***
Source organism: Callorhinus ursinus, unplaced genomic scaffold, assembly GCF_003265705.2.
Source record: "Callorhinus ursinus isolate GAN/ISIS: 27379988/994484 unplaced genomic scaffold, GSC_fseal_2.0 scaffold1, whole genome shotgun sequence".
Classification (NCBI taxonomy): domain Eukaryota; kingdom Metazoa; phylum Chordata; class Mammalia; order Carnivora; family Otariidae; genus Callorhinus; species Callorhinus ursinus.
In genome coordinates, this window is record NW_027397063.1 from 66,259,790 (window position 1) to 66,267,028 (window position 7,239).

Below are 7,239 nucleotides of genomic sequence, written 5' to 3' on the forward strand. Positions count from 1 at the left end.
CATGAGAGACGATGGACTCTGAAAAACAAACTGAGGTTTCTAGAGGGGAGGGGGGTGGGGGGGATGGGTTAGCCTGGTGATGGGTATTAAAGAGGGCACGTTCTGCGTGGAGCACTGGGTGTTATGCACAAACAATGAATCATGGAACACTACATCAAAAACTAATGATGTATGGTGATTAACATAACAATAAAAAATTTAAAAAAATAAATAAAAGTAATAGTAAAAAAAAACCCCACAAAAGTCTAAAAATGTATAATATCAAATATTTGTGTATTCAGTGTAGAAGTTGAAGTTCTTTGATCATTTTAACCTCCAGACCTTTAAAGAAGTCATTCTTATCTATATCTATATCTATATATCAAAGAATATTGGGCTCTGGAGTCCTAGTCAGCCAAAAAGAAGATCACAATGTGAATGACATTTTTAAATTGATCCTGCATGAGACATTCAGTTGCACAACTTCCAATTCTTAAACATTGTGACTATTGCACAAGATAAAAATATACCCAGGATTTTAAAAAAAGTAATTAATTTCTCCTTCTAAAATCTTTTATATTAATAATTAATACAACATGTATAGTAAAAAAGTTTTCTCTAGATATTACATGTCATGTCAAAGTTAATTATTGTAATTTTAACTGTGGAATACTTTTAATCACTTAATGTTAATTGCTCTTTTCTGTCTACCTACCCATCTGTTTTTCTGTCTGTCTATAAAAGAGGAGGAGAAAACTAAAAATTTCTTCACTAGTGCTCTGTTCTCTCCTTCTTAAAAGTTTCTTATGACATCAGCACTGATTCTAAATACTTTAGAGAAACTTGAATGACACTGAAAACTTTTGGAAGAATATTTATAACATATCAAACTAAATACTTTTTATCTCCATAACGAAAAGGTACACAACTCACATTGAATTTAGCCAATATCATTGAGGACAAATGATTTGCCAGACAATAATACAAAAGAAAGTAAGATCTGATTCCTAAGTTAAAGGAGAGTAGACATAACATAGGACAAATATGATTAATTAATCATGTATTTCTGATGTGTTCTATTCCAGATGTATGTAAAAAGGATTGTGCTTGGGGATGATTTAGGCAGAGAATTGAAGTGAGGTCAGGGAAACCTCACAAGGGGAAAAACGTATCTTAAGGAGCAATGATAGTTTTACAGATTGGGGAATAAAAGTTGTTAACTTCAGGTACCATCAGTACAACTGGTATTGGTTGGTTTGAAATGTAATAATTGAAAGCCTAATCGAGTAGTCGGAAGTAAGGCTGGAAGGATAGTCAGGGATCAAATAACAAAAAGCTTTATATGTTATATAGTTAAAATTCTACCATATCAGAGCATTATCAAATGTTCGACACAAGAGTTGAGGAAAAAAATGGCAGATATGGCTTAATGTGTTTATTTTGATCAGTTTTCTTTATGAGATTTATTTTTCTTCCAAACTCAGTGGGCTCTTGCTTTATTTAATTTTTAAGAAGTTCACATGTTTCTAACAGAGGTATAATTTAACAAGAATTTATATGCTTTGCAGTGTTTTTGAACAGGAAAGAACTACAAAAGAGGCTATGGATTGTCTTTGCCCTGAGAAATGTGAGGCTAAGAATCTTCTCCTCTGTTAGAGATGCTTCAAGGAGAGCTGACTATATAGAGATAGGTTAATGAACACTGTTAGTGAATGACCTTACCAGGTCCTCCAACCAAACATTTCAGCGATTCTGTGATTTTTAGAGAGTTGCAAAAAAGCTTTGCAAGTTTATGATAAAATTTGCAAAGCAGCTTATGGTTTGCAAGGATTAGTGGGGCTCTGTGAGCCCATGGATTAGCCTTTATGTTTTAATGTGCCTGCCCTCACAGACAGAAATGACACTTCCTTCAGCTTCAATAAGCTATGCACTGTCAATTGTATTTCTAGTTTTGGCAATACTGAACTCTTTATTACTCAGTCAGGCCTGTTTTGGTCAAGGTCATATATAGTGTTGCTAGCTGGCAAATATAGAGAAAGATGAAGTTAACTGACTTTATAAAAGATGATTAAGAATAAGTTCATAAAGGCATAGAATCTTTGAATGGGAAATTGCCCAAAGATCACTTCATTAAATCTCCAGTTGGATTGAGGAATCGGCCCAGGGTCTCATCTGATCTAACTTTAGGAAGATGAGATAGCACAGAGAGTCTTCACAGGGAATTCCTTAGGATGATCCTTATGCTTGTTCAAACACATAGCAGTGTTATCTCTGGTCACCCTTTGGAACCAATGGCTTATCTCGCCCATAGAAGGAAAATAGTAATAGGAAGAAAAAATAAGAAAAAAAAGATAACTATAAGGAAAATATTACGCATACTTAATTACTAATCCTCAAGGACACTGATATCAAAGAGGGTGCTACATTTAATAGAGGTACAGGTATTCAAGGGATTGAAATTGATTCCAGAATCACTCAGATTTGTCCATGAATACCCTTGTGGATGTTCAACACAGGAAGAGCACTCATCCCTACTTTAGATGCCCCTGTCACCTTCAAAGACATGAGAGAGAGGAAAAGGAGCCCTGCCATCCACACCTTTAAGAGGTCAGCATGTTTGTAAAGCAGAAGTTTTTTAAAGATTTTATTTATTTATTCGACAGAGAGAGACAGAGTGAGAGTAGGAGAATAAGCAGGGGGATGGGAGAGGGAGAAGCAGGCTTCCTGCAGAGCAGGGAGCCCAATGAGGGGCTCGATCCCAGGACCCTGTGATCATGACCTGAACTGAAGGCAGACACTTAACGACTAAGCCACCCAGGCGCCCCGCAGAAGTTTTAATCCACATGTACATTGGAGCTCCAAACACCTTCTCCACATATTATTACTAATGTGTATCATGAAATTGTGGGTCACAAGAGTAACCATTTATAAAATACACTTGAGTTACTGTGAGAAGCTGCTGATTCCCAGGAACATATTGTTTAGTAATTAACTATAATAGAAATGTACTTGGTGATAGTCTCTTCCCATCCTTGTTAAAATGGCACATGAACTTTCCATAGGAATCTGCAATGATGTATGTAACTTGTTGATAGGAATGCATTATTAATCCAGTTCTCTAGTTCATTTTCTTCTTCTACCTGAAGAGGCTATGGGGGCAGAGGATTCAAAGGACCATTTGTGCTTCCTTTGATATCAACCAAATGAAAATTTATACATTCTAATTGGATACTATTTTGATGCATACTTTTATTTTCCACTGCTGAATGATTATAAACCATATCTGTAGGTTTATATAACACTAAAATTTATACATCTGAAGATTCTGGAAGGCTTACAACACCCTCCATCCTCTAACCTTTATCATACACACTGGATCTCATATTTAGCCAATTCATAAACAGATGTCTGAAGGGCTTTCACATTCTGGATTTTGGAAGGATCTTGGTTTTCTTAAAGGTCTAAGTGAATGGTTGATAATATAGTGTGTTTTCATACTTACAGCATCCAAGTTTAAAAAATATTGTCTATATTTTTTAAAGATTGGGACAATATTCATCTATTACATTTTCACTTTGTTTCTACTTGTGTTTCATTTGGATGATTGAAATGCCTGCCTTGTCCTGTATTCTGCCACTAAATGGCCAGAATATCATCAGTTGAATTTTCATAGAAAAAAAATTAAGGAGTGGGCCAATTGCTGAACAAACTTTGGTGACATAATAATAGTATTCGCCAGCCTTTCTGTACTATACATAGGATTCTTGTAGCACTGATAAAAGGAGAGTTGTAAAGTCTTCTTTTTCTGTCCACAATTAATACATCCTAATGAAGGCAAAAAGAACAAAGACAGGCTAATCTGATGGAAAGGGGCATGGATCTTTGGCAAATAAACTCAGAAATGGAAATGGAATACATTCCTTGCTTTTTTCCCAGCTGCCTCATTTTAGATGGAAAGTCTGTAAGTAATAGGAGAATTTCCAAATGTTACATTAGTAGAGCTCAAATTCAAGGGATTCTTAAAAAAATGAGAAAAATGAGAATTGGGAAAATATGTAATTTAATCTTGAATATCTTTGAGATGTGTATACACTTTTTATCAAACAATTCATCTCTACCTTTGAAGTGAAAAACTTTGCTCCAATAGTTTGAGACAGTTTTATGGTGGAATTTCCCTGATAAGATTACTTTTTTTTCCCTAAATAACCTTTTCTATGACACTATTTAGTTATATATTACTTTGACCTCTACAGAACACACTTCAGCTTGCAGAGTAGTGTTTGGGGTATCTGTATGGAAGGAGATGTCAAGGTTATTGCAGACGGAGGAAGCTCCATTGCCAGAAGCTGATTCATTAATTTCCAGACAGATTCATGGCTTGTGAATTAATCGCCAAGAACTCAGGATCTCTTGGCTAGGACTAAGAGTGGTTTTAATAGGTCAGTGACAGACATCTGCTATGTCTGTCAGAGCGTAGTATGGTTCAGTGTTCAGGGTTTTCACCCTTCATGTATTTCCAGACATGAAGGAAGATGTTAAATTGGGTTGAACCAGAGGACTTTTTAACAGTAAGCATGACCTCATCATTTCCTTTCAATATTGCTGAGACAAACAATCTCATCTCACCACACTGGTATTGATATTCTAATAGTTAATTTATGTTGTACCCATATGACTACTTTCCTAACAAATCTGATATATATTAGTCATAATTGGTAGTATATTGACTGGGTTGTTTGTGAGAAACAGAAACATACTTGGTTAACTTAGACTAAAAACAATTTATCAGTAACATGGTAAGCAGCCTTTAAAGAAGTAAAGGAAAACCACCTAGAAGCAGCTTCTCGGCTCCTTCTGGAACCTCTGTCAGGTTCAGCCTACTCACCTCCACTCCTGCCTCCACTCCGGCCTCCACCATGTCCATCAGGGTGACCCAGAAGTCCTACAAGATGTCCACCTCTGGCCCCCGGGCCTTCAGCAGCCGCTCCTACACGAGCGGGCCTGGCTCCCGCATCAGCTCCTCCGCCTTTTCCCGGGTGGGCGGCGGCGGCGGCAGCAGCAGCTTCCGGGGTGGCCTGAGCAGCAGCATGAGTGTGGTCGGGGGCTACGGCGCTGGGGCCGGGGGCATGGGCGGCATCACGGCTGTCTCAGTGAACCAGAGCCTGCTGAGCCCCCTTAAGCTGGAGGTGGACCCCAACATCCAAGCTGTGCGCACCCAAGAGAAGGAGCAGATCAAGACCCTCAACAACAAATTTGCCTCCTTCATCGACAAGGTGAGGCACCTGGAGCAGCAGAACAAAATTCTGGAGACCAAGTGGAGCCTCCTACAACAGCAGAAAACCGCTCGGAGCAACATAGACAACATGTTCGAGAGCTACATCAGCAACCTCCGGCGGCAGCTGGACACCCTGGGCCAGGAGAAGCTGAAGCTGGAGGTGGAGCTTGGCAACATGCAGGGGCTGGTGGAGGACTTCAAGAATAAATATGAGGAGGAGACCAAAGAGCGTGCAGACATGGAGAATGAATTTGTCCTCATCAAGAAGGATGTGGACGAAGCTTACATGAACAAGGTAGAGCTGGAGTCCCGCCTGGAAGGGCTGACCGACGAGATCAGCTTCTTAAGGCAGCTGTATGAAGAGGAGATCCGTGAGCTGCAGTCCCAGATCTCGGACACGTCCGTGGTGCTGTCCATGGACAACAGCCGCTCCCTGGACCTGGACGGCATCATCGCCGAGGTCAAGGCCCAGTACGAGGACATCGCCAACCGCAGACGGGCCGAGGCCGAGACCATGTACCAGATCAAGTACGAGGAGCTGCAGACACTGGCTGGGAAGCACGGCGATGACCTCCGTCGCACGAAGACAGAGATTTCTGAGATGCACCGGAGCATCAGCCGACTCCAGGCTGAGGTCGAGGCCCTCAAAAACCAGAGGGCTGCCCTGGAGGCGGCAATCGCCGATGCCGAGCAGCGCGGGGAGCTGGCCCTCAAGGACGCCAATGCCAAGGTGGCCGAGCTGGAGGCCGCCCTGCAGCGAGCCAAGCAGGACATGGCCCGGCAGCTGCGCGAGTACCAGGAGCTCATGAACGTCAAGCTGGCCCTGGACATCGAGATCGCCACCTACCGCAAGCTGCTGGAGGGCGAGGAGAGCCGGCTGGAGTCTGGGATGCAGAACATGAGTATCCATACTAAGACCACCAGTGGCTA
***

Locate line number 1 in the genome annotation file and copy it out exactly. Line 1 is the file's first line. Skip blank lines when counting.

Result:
Source organism: Callorhinus ursinus, unplaced genomic scaffold, assembly GCF_003265705.2.